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Articular cartilage calcification is a well-known phenomenon commonly observed in late-stage osteoarthritis (OA). Crystal deposition disease is a rare form of degenerative arthritis that affects the elderly. The prevalence and incidence of crystal induced arthropathies are expected to increase with our aging population.
The two best recognized forms of calcium-containing crystals are calcium pyrophosphate dihydrate (CPPD) and calcium phosphate (BCP) crystals, which include hydroxyapatite (HA). Recent evidence suggest that calcium crystal deposit occurs in not only mild osteoarthritis lesions, but also in normal articular cartilage.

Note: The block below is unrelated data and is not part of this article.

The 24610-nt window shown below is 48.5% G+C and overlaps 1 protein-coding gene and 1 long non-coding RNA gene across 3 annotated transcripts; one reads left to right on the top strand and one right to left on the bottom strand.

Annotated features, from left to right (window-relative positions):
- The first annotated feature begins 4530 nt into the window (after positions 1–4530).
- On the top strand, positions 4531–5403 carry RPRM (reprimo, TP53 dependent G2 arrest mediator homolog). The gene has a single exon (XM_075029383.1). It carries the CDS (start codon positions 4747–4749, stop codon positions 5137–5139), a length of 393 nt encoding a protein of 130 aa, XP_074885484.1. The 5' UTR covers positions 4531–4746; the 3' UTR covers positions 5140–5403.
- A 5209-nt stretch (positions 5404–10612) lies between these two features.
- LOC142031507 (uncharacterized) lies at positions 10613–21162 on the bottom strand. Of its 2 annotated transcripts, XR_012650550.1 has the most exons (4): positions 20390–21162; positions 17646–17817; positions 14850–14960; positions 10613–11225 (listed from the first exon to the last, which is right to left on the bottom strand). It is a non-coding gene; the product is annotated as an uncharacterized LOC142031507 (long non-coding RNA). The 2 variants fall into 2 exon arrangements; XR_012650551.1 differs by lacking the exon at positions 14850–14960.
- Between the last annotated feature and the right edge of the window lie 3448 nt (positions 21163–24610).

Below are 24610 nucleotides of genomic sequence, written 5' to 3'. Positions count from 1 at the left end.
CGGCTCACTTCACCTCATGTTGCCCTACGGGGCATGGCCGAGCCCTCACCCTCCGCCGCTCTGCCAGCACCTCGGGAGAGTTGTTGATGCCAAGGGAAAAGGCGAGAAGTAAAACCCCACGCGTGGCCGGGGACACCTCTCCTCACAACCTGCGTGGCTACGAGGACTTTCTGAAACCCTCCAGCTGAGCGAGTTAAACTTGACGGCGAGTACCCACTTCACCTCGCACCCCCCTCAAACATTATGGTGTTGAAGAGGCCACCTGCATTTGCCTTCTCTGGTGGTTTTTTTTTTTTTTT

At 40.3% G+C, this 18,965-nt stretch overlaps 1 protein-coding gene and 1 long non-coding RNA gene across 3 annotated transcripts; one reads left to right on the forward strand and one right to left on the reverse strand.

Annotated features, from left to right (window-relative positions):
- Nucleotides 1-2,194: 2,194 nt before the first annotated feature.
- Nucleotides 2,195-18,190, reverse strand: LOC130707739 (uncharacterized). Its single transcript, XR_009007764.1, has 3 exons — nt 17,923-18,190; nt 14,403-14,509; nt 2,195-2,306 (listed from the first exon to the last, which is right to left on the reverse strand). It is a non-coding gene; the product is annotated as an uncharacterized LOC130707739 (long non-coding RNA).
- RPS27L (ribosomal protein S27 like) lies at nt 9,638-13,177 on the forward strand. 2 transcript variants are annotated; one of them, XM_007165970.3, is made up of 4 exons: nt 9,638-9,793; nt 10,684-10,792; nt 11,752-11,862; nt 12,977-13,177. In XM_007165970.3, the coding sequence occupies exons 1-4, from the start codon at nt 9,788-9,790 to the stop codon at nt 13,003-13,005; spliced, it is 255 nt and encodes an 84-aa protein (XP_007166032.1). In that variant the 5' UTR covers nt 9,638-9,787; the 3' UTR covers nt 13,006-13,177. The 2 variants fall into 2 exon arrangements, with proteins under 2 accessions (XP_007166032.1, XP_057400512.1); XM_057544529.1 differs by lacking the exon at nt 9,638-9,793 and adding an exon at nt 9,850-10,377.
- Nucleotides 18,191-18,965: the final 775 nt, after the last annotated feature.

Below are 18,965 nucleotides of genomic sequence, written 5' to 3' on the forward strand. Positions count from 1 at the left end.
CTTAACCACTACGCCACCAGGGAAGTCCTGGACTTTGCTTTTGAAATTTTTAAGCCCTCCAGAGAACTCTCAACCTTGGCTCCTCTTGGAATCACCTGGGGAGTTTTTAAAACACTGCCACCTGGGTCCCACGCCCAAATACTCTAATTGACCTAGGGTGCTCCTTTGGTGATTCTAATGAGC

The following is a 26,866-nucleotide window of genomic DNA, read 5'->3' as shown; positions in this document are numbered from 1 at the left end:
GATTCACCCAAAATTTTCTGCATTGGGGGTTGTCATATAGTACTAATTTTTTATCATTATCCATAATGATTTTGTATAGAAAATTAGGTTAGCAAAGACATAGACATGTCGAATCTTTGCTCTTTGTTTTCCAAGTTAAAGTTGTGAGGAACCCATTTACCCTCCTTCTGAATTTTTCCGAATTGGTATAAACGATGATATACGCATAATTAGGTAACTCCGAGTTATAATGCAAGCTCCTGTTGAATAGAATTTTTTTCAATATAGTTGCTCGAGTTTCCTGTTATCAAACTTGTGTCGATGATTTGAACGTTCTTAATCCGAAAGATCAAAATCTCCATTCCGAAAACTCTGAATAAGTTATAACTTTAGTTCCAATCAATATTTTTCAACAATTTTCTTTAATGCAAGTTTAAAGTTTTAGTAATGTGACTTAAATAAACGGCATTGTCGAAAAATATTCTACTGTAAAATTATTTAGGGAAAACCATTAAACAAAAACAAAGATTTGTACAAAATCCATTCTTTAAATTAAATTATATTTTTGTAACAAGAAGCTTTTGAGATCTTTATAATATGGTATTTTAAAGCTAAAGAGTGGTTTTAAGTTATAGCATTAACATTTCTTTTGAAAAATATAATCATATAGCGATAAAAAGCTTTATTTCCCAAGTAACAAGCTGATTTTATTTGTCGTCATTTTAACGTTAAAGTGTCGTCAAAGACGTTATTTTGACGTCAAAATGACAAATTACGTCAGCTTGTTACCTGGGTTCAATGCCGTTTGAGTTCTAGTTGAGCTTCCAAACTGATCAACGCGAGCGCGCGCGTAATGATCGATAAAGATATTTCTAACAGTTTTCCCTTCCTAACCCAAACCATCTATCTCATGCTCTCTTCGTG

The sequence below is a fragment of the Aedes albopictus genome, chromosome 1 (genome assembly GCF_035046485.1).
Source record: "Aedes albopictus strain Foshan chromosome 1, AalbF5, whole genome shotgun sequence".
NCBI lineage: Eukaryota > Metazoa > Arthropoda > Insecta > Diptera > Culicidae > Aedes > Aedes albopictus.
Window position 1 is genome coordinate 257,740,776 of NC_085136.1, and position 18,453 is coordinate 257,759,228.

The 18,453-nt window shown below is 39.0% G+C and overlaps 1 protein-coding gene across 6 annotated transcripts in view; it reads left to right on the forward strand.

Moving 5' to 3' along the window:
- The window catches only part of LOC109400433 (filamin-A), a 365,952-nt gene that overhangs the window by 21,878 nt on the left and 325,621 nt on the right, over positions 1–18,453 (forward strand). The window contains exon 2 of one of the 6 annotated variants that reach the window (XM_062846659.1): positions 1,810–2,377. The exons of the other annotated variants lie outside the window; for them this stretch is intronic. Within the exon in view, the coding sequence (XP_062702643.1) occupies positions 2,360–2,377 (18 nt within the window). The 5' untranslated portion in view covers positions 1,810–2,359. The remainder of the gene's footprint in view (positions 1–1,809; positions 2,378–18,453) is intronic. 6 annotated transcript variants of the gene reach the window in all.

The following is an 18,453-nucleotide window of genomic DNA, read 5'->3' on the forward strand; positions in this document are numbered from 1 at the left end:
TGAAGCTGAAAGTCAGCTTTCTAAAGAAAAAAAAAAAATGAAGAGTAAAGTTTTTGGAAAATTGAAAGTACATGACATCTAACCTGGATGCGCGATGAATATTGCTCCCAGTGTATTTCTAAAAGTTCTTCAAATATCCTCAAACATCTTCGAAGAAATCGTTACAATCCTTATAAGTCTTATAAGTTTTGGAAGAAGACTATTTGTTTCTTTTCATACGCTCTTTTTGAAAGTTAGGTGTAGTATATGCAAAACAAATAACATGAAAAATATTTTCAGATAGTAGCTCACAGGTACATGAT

We hypothesize that these crystals represent "microcrystal-induced stress" signals to biomechanical stress and clearly play a pathogenic role in development and/or progression of OA. The deposition of cartilage calcification results from an imbalance between inhibitors and pro-mineralization factors. We have excluded mutations in genes known to regulate extracellular PPi/Pi in two large families and our studies suggests that other genes are involved in HA deposition disease (HADD).
The most common calcium-containing crystals are calcium pyrophosphate dihydrate (CPPD) and calcium phosphate (BCP) crystals, which include hydroxyapatite (HA). The mechanisms involved in promoting joint degeneration are still unclear and controversy remains as to whether these crystals simply exacerbate or actually cause osteoarthritis (OA). These studies identify new genes involved in cartilage calcification will lead to a better understanding of the pathophysiology of "microcrysta-induced stress" and development of OA.